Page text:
According to a model of a planetary system ("obscure system") in Quest for Glory II, Phleebhut and Ortega, and another Uranus are other planets in the same system.[2][3] It's not known how accurate this is. However, it at least seems to partially fit in with some of the facts presented by Fester Blatz's collectable cards in Space Quest III (and details presented in the Space Quest Companion) which at least place those locations along with Xenon very close to each other. Even the Official Guide To Roger Wilco's Space Adventures mentions the possibility that the planet Phleebhut though obscure may or may not be in his home solar system (he just doesn't remember since he hasn't been there since a child).[4] He doesn't recognize being near Xenon in SQC either: " Neither Xenon, nor any other civilized system I could recognize appeared. In all of the vastness that surrounded me, there were only two star systems." In fact it seems to split maps into the Ortega system and the Phleebhut system.

Another detail preventing them from being part of the same 'system' is that according to Space Quest Companion each 'sector' is said to be 10 cubic parsecs (roughly 34 light years across). Consider that the nearest star system Proxima Centauri is 1.30 parsecs (4.22 light years) away from Earth (planets in a system are far less, and not even close to a lightyear, but rather mere lighthours away from each other). On the one hand Ortega and Pestulon are in separate sectors, and that would make them at least 10 parsecs apart, when they should conceivably within a few hundreds of thousands of miles instead considering the limits of gravity and distant moon may safely orbit around its planet

Based on QFG scale, presumably Magmetheus is in the same system since he was returning from "Earth' and heading to Xenon when he stopped on the world. If he was already Earnon system he would not have to travel very far to get to Xenon. However, based on the Space Quest Companion scale they would be different systems. One detail that confuses if treated as separate systems, is that there is no noticeable suns from either planet and moon of Pestulon (as seen from the surface, but both planets have stormy or voggy/smoggy skies blocking from seeing their suns). It may just be that the angle in which the sun is located is just not viewed form perspectives given in the game.

The QFG2 orrery is at least inaccurate in that Pestulon seems to follow its own orbit around the center of the system, rather than orbiting Ortega. But more interestingly is that the center 'orb' is pitch black, perhaps indicating that the planets are revolving around a 'dead sun' or 'black hole'. This is ironic considering that Earnon Galaxy was most likely going to die from sun burning out. However, as we know Roger was able to save the sun (by getting Star Generator plans back to Xenon).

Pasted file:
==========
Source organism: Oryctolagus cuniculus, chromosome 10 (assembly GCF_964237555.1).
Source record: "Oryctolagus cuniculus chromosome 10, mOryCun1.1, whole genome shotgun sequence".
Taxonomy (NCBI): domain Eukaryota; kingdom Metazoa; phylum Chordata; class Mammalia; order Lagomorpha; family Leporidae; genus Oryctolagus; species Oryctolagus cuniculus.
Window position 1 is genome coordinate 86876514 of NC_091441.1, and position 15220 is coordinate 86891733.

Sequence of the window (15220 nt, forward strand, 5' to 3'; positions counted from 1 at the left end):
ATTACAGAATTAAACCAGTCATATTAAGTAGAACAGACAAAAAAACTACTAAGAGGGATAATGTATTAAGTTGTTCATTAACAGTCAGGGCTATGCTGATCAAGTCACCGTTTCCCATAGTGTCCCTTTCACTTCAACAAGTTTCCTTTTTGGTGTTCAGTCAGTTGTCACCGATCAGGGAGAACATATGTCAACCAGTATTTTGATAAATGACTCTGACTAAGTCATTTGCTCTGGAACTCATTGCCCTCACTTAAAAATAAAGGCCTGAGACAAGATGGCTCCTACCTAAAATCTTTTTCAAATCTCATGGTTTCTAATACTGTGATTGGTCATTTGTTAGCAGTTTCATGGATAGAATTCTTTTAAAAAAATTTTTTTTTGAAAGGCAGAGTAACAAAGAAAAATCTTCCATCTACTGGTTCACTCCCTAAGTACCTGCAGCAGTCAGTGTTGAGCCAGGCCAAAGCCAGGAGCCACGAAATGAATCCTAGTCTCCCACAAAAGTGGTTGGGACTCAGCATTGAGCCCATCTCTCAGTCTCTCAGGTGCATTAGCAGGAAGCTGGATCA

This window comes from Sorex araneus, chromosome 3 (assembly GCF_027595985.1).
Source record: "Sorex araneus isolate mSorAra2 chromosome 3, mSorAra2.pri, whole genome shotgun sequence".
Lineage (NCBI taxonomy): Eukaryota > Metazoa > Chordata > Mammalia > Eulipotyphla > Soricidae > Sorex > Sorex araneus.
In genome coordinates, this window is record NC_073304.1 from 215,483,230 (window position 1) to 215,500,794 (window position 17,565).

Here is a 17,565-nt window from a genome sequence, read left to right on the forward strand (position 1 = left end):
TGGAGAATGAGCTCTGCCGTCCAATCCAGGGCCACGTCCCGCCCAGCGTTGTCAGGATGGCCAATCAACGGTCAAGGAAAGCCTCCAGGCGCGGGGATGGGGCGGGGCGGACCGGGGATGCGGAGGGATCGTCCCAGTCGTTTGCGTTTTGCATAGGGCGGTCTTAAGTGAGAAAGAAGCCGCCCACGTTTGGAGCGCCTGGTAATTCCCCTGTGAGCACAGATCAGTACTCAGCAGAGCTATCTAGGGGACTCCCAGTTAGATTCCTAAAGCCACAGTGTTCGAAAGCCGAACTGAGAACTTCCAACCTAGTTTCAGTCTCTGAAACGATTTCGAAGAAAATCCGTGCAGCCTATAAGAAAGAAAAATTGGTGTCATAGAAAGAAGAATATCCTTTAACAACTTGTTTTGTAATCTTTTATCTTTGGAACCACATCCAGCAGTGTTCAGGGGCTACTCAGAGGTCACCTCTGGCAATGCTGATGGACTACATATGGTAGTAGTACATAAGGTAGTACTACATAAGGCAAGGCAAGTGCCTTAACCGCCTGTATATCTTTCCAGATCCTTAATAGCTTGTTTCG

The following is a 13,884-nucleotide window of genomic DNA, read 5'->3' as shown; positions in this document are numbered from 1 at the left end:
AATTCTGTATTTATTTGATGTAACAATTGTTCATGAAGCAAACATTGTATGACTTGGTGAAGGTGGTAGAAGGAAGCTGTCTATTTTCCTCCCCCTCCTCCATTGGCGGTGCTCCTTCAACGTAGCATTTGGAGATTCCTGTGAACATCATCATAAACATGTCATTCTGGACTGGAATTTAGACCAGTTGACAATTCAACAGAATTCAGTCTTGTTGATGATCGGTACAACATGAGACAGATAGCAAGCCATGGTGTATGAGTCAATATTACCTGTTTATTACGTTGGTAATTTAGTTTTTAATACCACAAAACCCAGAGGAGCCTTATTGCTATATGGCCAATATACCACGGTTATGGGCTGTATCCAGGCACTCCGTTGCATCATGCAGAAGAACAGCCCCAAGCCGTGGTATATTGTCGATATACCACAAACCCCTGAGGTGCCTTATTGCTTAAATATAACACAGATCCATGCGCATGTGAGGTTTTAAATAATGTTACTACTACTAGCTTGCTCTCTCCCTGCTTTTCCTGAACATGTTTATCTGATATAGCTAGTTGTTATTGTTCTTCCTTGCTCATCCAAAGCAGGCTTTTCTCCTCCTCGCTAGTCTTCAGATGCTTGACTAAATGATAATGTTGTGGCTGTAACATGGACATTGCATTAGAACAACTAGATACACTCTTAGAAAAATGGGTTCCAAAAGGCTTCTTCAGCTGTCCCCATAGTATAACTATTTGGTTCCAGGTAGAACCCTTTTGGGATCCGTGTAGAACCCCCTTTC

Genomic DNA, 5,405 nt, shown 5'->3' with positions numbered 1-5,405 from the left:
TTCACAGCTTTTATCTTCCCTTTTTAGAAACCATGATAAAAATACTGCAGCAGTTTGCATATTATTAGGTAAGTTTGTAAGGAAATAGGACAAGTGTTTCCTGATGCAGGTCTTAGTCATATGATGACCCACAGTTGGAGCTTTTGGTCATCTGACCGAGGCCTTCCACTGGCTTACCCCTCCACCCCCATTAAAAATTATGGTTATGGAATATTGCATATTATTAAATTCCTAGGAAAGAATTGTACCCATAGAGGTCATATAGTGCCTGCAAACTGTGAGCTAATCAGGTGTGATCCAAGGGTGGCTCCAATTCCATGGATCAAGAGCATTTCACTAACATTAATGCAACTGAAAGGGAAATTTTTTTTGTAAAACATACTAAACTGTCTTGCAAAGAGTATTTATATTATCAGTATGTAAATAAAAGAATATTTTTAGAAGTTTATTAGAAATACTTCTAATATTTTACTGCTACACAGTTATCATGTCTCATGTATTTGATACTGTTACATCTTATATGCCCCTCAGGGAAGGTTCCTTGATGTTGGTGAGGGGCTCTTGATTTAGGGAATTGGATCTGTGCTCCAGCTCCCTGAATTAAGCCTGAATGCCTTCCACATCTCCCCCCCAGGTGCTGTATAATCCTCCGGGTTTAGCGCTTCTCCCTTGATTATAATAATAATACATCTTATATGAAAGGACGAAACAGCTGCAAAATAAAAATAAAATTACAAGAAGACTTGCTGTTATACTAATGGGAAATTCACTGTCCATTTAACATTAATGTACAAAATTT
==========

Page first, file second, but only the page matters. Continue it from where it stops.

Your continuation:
The SQ introduction and SQI manual mainly is talking about the "planetary system" Earnon which is apparently located within the galaxy of Earnon. The system, contains a planet called "Xenon". To put even more weight on this statement, the AGI version's manual says: "Far beyond the reaches of known space lies a planetary system known to its inhabitants as Earnon".

One particular interesting situation that arises from the unclear descriptions in the remake and within the original AGI version is that Arcada is said to be on the "outer edge of Earnon. In the original manual for Space Quest this was implied to be on the outer edge of the system. Thus this would mean Kerona was another planet within the system. However the Space Quest I manual and the introduction to SQ1 AGI imply that its on the outer edge of the galaxy (although this seems less likely as its said that the Arcada "millions of kilometers from Xenon" which is not very far). In SQ1SCI its said that Kerona located in Outer Zone which suggests that it is located in another system altogether (unless the Outer Zone is another name for the Outer Zone of the system). Confusingly, in SQ4, Kerona's sun is called the 'Ulence sun' (suggesting its in the Ulence system).

However, depending on the source Earnon may be implied to be in the Earnon Galaxy or in another galaxy such as the Milky Way or Andromeda. The examples include; The Space Quest III manual suggests that Roger Wilco may be in the Andromeda Galaxy during the events of that game (as Two Guys from Andromeda were kidnapped from there 'home' system there and taken to Pestulon). An article in the Galactic Inquirer, mentions that Roger left one galaxy and entered the Milkyway galaxy through Mondorian blackhole. Space Quest 6 suggests that StarCon is located in the Milky Way, its inflight magazine is the Milky Way Today. However this may all be explained that StarCon may be large and spread across several galaxies.


  1. SQ Manual, p3
  2. It's only a model of a planetary system. It isn't the real thing.
  3. The orrery works on magnetic principles. It was told to me that it describes an obscure system, containing such planets as Xenon, Ortega, Pestulon, Phleebhut, and Uranus. I don't know what to think about Uranus.
  4. The radar has zeroed in on a planet called Phleebhut. I don't remember any planet by that name in Xenon's solar system-or even in our galaxy for that matter. I guess it's possible I'm in a different galaxy, but I find that awfully hard to believe. Maybe Phleebhut's been around all along, and I just haven't heard of it.